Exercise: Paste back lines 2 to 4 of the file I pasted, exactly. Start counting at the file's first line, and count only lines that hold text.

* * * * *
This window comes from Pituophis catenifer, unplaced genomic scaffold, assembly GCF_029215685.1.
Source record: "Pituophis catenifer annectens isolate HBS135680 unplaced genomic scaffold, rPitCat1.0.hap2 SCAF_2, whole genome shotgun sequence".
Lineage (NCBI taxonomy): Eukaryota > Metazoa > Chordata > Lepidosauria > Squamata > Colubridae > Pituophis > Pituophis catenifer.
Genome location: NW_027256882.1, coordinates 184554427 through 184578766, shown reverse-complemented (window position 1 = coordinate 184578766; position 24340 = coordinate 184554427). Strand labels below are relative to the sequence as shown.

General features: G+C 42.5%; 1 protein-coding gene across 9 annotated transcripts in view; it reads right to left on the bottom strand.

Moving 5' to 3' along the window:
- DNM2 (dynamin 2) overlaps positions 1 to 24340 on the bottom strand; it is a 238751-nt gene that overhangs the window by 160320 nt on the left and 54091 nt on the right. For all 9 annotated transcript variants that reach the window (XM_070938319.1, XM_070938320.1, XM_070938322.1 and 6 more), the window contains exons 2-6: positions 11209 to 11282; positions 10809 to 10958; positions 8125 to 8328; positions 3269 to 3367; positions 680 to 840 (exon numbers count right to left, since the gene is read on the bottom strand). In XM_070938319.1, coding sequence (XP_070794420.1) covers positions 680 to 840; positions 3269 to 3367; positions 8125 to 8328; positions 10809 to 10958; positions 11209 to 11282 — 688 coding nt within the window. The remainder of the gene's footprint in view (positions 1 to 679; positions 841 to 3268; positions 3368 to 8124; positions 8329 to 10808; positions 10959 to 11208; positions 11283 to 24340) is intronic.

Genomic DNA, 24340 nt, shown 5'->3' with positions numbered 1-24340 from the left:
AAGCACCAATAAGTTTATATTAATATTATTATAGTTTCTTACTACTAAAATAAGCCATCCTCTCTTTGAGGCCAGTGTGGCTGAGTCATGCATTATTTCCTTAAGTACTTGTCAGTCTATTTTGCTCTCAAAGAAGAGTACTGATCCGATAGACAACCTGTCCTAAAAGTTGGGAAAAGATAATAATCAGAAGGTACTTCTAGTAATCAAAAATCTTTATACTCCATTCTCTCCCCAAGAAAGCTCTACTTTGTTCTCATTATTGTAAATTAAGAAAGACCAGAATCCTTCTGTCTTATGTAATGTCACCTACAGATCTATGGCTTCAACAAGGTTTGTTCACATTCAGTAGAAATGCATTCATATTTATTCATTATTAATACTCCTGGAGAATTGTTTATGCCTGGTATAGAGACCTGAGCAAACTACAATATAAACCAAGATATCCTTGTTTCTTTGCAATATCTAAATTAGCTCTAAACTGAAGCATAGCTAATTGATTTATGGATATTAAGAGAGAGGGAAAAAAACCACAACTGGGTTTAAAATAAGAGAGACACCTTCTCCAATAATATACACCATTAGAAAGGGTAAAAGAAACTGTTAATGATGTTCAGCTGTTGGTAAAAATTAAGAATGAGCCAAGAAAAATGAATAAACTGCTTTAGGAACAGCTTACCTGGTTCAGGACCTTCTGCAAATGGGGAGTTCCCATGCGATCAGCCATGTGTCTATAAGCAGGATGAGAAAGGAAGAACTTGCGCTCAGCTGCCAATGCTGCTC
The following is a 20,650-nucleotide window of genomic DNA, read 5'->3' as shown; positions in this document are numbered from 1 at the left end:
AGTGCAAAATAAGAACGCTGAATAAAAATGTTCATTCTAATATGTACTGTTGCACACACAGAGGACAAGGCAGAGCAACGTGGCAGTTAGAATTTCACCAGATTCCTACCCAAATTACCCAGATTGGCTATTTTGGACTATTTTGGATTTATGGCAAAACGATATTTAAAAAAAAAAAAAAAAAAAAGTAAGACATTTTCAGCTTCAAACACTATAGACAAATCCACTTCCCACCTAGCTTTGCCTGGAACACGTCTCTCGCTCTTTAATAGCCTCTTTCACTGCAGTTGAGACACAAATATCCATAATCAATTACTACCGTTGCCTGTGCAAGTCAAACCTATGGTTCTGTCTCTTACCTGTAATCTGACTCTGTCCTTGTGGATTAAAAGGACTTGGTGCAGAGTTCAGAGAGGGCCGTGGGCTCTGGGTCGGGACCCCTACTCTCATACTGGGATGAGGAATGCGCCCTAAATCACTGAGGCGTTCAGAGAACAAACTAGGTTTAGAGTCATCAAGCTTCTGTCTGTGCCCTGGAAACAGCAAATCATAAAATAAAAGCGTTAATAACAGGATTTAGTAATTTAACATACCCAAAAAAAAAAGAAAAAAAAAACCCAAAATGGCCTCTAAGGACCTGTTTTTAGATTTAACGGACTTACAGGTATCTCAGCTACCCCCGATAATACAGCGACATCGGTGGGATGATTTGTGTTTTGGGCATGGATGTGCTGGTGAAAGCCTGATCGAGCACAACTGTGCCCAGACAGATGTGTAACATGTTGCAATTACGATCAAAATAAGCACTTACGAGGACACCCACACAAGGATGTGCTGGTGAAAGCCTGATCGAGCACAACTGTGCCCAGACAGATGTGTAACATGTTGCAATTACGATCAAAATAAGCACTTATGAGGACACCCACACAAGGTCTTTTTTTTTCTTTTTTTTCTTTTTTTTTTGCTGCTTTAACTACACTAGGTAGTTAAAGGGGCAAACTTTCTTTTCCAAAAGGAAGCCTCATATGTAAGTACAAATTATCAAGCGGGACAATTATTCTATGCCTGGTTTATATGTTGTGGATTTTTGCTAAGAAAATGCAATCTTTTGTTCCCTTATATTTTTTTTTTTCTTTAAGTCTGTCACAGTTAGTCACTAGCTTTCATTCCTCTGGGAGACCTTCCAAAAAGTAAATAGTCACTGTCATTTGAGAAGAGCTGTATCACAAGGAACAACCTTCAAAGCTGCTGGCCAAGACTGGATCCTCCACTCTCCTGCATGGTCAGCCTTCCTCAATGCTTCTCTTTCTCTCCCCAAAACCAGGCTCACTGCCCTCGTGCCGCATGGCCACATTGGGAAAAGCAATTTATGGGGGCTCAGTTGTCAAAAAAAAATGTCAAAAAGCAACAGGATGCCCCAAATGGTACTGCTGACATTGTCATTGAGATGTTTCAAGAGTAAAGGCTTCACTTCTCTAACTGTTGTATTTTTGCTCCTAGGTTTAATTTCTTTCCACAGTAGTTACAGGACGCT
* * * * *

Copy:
Source record: "Pituophis catenifer annectens isolate HBS135680 unplaced genomic scaffold, rPitCat1.0.hap2 SCAF_2, whole genome shotgun sequence".
Lineage (NCBI taxonomy): Eukaryota > Metazoa > Chordata > Lepidosauria > Squamata > Colubridae > Pituophis > Pituophis catenifer.
Genome location: NW_027256882.1, coordinates 184554427 through 184578766, shown reverse-complemented (window position 1 = coordinate 184578766; position 24340 = coordinate 184554427). Strand labels below are relative to the sequence as shown.